Hey, give me enough time, and I might even quit being a Bah Humbug!
Thursday, August 13, 2015
Of course, the fates have to send me the requisite curve ball. Today, as I was leaving my podiatrist appointment (The summer of wart colony removal is over! The warts have tasted the wrath of medicine and have been vanquished! All hail!), a riff popped into my head. I raced home to record it before other thoughts crowded it out, and by the time I walked into the door, I also had a chorus and bridge. As I blasted out a quick demo, I realized the song (a stomper which crosses The Ramones and surf music) would've been perfect for my old band The Black Swamp Rats. And I am not above adapting it for my band...but I don't have a band right now, do I? And anyway, the musical fates decided I'd be an acoustic act.
Curse you, you musical fates, you and your confounding, contradictory ways.
Thursday, August 06, 2015
When I was younger, I was a bit obsessed with speed. No, not cars. I always drove (and still drive) tremendous hunks of declining autos. My youth obsession was in instant gratification. Like most youths, the idea of long-term planning, of eventual payoff was not high on my radar. I always thought, "make me happy now, damnit." Immediate payoff. Maybe that was why I drank.
Slowly, surely, I eventually had to give this up. Yeah, I got older, but I also went back to college...and while an education offers you many things, immediate payoff is not really a normal benefit. Instead, you get into long-term planning...first for a semester, then until you get a degree. Grad work means the plans extend beyond just classes. This paper becomes a possible publication...which becomes a step towards assembling the perfect curriculum vitae, which becomes the thing which helps one land a tenure track job, which leads to career and legacy. At some level, that is how all grad students start to view their work. This is right and good. Without long term planning, an academic career is an impossibility.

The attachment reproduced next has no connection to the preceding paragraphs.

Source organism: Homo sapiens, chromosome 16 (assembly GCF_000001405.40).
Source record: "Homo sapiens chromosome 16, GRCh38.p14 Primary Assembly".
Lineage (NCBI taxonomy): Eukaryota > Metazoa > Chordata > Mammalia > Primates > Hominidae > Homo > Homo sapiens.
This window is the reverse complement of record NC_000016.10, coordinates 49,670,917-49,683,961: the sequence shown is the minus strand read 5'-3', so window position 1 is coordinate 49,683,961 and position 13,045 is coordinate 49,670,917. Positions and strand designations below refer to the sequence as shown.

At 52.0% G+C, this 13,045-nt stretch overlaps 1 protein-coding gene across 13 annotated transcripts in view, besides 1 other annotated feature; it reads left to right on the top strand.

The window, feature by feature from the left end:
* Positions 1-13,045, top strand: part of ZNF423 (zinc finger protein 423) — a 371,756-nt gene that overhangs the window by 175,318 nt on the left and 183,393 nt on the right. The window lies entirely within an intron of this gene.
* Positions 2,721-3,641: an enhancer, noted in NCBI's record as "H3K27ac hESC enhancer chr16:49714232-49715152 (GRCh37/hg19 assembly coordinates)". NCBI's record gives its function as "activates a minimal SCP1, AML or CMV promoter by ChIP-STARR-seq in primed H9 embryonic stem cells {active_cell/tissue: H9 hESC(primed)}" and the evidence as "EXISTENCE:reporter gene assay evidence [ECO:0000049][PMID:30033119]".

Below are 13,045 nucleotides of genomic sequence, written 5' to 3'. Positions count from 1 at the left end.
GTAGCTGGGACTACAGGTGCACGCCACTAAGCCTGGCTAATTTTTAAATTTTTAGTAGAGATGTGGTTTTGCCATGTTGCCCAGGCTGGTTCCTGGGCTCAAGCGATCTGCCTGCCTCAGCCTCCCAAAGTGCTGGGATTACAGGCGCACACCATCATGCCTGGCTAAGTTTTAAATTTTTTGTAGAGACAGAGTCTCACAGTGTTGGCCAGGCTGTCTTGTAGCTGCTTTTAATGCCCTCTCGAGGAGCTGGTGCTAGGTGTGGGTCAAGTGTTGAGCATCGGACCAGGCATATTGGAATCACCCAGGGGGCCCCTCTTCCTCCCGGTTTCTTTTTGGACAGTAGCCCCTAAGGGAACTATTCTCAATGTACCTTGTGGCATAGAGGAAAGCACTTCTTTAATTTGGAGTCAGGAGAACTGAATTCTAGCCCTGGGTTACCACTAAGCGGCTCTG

So this is how I learned to think. Unfortunately, though, in this day and age, it is entirely possible to do everything right, to make a good plan and work like hell towards it...and to still fail at the long term goal. I found this out the hard way.
The habit of making long term goals is, however, one which survived the apocalypse of my academic career. This probably best manifests itself in my summer plans. When summer hits, I am relieved of a large number of my burdens. I still have a list of things I gotta do, like cooking, cleaning, taking care of my kid, going to therapy, and so forth, but the tasks are all really maintenance. I don't really have to do anything productive until a week or two before fall semester begins...and, bearing in mind the stress of the school year, this is both nice and fully necessary.
But this is where one of my inherent paradoxes comes in. On one hand, I would love to do little other than play with my kid...because I am inherently lazy (or, to be kind to myself, sedentary). However, battling with my desire for immobility is a surprising drive to get stuff done. Because in spite of how lazy as I can be, I still need to accomplish things, to make my mark, to figure out all the puzzles, to do something worthy of being remembered. I guess I'm a type A obsessive hiding inside of a sloth. That is how, for ill or good, how I apparently roll.